Second home

IAN BUSBY -- Calgary Sun

, Last Updated: 12:25 PM ET

Arriving in Calgary to a heavy arctic blast, one California boy felt right at home. Coming from much-warmer Los Angeles with his Junior Kings, GM/assistant coach Brad Sholl started reminiscing yesterday about the old days when he played hockey in Alberta.

In 1982, Sholl's father, Dan -- an American who grew up in New York and eventually moved to L.A. -- sent his young son to learn the rough-and-tumble game of hockey on the prairie highways of Wild Rose Country.

Dan Sholl was an old friend of Muzz McPherson, the man who first told Wayne Gretzky to wear No. 99 and who was then running a Drumheller junior team.

Somehow, Sholl ended up in Grande Prairie, where three seasons of Tier II junior turned into eight years with a pair of senior teams. He didn't move back home for good until 1990.

So yesterday, with his team playing to a 4-3 defeat at the hands of the Fort Saskatchewan Rangers, the prairie boy in the California kid was coming out a bit.

"Alberta was my home for years," Sholl said about his time playing with the junior Grande Prairie North Stars and senior Hythe Mustangs and GP Athletics.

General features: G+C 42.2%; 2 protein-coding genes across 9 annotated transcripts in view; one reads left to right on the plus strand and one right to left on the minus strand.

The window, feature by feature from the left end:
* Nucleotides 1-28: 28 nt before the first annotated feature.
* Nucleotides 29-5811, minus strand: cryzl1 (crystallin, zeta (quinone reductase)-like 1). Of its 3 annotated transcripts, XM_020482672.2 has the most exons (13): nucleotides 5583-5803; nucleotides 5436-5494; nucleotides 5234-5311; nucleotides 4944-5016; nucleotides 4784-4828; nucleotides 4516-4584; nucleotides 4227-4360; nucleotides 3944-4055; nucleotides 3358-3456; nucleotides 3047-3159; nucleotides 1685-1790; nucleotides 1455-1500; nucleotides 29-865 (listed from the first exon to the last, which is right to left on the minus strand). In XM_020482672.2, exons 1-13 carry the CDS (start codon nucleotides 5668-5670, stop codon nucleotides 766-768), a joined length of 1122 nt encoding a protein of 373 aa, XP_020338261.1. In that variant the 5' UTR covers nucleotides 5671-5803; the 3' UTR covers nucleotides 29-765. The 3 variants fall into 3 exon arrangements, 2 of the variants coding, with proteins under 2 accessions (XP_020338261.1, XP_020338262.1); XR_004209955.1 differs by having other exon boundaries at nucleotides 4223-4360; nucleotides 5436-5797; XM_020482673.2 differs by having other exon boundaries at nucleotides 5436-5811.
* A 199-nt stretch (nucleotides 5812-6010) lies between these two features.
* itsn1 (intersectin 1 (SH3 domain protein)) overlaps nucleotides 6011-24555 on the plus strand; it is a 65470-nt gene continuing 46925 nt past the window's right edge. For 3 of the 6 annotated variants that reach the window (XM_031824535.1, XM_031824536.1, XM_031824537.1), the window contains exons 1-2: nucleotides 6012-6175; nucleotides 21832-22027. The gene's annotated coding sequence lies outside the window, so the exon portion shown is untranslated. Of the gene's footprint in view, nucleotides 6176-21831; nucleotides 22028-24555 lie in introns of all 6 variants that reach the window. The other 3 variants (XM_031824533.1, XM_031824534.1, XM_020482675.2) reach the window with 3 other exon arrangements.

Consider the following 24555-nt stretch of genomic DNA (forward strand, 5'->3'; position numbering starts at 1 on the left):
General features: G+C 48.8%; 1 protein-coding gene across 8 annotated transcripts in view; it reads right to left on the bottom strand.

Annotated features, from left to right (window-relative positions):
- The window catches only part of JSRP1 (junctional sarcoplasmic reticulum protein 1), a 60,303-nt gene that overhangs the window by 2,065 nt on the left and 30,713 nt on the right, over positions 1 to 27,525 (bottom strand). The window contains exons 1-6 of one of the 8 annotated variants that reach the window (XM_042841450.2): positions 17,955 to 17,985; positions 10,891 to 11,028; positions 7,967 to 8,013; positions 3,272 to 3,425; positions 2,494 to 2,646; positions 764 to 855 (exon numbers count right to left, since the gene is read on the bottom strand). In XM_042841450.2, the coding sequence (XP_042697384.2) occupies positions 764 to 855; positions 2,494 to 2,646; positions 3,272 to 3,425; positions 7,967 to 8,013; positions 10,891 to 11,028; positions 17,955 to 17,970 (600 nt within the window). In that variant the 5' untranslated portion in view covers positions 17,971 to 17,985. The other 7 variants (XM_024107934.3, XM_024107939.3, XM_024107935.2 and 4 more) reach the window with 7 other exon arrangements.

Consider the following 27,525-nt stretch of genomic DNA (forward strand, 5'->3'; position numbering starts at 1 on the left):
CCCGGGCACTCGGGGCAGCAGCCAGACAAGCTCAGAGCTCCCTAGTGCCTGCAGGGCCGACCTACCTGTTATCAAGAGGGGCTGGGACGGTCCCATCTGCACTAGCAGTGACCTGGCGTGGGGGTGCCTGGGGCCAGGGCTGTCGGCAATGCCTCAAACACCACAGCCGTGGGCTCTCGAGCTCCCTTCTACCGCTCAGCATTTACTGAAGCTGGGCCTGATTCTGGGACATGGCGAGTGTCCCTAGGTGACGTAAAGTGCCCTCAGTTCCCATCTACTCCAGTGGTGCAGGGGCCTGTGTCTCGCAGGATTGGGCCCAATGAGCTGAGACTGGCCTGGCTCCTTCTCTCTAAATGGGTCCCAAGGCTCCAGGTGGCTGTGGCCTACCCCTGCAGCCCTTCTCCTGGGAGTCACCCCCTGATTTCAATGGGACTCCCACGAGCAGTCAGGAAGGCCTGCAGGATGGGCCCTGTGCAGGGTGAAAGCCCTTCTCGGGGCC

"I love Alberta. I always told people that if the right job came along and we could work out immigration issues, I would move back in a heartbeat. Now that we have a family of three, we're probably settled."

This summer, he returned to Grande Prairie for the first time since he left.

"Boy, is it different," Sholl said. "My son's a squirt goalie and he was in (Calgary's) Stampede Tournament. I came up three days early and took my son to show him all the places I used to hang out. Boy ... it was awesome."

When he left Alberta in 1990, Sholl got married, started a family and hooked up with what was then the California Blackhawks of the Pacific Southwest League.

After one season, he found out he'd been drafted by a roller hockey team, which traded his rights to the Los Angeles Blades.

Three seasons of roller hockey helped Sholl build a relationship with the owner of that team -- Jeannie Buss -- who is the daughter of Lakers owner Jerry Buss and wife of former coach Phil Jackson.

Through his relationship with Buss, Sholl got a job managing the Lakers' and Kings' practice facility.

When the facility opened in 1999, Sholl started living every hockey player's dream by getting to hobnob with the pros. Still quick between the pipes, the Kings asked him to become their practice goalie.

"And last year, at the end of training camp, (Kings GM) Dave Taylor called me into his office," Sholl said. "He said one of their goalies came down with a rash. They needed a goalie and asked me to jump in.

"I was in my first NHL training camp at age 39.

"Until you're in that net, with all that traffic, the pushing, the shoving, the banging, the crashing, it's amazing. Especially when you haven't played competitively in years."

That's where his years of Alberta-hockey training come into use as he tried to stop the likes of Robitaille, Allison and Palffy.

"Even though they don't expect much from me, I'm competitive and expect plenty of myself," Sholl said. "I make them earn it."


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